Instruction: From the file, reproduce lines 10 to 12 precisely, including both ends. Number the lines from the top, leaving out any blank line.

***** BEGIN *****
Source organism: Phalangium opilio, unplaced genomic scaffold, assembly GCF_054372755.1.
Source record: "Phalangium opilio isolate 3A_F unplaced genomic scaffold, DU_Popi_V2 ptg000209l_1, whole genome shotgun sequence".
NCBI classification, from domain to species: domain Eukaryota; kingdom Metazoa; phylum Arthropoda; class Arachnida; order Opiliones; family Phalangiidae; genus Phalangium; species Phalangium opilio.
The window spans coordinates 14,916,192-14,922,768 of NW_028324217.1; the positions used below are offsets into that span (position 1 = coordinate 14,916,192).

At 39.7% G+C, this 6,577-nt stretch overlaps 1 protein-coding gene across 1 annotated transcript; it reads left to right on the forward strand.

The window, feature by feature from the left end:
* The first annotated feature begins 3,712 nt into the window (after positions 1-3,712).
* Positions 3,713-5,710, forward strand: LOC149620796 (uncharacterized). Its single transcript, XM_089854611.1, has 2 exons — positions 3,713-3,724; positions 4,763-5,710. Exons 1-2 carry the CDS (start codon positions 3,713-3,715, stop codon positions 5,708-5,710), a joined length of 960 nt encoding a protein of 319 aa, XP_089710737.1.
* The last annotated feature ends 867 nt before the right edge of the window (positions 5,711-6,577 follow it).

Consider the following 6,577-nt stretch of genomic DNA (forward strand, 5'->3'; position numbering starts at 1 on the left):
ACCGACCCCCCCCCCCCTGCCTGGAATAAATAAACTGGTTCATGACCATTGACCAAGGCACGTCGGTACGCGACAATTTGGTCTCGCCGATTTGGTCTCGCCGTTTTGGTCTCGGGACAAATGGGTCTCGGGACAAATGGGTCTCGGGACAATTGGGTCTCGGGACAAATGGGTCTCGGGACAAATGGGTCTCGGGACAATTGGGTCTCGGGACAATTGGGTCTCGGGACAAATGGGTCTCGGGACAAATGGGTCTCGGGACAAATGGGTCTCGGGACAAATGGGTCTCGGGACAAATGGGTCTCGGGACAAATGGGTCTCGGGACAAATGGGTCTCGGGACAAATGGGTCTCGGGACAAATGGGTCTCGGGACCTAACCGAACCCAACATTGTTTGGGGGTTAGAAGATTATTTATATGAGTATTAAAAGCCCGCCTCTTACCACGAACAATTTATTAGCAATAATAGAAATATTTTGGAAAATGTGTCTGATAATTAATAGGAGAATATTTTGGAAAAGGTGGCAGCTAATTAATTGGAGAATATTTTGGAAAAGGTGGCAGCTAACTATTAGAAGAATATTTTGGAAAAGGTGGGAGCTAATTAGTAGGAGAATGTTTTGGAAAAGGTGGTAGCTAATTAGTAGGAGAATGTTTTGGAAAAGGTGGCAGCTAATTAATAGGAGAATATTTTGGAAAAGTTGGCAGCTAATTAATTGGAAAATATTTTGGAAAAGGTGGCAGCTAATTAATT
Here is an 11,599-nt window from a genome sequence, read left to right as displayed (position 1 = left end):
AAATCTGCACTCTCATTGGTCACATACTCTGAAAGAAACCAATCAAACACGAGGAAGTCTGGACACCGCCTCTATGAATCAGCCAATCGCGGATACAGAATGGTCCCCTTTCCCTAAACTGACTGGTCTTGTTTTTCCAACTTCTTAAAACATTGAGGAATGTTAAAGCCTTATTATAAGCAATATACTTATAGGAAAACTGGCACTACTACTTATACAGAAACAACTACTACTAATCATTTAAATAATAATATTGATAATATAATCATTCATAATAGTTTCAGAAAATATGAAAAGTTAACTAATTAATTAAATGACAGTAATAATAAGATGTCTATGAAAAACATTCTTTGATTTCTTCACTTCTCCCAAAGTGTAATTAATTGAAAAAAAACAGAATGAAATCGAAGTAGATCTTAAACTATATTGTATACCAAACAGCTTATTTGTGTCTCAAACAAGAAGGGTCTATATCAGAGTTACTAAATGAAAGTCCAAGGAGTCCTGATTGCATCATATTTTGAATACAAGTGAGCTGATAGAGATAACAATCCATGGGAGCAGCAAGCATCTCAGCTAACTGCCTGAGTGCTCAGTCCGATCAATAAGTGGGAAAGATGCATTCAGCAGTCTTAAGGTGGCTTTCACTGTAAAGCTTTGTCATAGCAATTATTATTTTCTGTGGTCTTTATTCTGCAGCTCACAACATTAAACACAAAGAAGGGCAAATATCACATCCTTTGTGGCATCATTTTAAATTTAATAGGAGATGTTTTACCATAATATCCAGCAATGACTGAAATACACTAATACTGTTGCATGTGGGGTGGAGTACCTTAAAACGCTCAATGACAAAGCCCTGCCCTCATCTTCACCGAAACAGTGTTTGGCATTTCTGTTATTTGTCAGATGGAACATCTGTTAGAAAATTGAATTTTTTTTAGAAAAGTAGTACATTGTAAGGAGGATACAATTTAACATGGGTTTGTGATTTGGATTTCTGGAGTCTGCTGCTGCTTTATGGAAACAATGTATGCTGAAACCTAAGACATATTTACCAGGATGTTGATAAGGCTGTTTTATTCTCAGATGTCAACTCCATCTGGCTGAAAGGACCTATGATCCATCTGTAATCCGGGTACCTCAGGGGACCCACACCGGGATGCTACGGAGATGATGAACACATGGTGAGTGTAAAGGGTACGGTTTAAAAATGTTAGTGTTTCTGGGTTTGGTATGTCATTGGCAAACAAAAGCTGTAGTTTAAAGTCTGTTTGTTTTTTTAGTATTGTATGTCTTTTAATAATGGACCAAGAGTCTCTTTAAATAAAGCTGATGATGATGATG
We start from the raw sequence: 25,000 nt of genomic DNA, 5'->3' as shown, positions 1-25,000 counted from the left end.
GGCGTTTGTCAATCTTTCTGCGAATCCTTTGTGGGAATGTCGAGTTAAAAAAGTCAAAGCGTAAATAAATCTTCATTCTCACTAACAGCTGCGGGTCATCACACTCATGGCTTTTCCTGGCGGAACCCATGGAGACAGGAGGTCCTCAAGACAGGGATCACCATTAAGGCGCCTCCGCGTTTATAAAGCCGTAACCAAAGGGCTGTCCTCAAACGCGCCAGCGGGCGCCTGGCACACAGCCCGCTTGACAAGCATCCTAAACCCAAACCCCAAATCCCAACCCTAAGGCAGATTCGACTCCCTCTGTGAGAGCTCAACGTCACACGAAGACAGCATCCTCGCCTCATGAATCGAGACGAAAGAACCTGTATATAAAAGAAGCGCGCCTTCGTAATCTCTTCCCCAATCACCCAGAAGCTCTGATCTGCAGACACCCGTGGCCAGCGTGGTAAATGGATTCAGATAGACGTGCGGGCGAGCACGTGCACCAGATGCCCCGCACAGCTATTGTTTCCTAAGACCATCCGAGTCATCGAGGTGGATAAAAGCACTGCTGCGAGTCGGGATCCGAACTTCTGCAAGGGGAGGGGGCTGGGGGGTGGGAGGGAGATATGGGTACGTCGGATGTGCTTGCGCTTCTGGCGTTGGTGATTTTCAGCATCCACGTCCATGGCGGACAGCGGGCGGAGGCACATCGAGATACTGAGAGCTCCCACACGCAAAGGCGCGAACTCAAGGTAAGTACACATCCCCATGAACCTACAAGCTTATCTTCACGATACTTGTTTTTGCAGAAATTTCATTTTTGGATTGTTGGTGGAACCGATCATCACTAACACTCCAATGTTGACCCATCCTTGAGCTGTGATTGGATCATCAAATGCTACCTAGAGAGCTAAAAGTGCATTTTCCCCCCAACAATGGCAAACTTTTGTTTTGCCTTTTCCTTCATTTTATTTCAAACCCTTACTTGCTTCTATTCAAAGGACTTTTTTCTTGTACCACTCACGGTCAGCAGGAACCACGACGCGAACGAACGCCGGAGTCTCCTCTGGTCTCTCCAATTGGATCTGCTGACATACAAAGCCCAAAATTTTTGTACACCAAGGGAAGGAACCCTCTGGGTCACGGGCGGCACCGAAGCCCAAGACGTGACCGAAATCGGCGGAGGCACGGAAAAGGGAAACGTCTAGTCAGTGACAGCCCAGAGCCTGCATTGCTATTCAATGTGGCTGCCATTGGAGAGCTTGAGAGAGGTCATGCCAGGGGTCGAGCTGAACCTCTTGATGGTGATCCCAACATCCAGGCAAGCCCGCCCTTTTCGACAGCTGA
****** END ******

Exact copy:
Consider the following 6,577-nt stretch of genomic DNA (forward strand, 5'->3'; position numbering starts at 1 on the left):
ACCGACCCCCCCCCCCCTGCCTGGAATAAATAAACTGGTTCATGACCATTGACCAAGGCACGTCGGTACGCGACAATTTGGTCTCGCCGATTTGGTCTCGCCGTTTTGGTCTCGGGACAAATGGGTCTCGGGACAAATGGGTCTCGGGACAATTGGGTCTCGGGACAAATGGGTCTCGGGACAAATGGGTCTCGGGACAATTGGGTCTCGGGACAATTGGGTCTCGGGACAAATGGGTCTCGGGACAAATGGGTCTCGGGACAAATGGGTCTCGGGACAAATGGGTCTCGGGACAAATGGGTCTCGGGACAAATGGGTCTCGGGACAAATGGGTCTCGGGACAAATGGGTCTCGGGACAAATGGGTCTCGGGACCTAACCGAACCCAACATTGTTTGGGGGTTAGAAGATTATTTATATGAGTATTAAAAGCCCGCCTCTTACCACGAACAATTTATTAGCAATAATAGAAATATTTTGGAAAATGTGTCTGATAATTAATAGGAGAATATTTTGGAAAAGGTGGCAGCTAATTAATTGGAGAATATTTTGGAAAAGGTGGCAGCTAACTATTAGAAGAATATTTTGGAAAAGGTGGGAGCTAATTAGTAGGAGAATGTTTTGGAAAAGGTGGTAGCTAATTAGTAGGAGAATGTTTTGGAAAAGGTGGCAGCTAATTAATAGGAGAATATTTTGGAAAAGTTGGCAGCTAATTAATTGGAAAATATTTTGGAAAAGGTGGCAGCTAATTAATT
Here is an 11,599-nt window from a genome sequence, read left to right as displayed (position 1 = left end):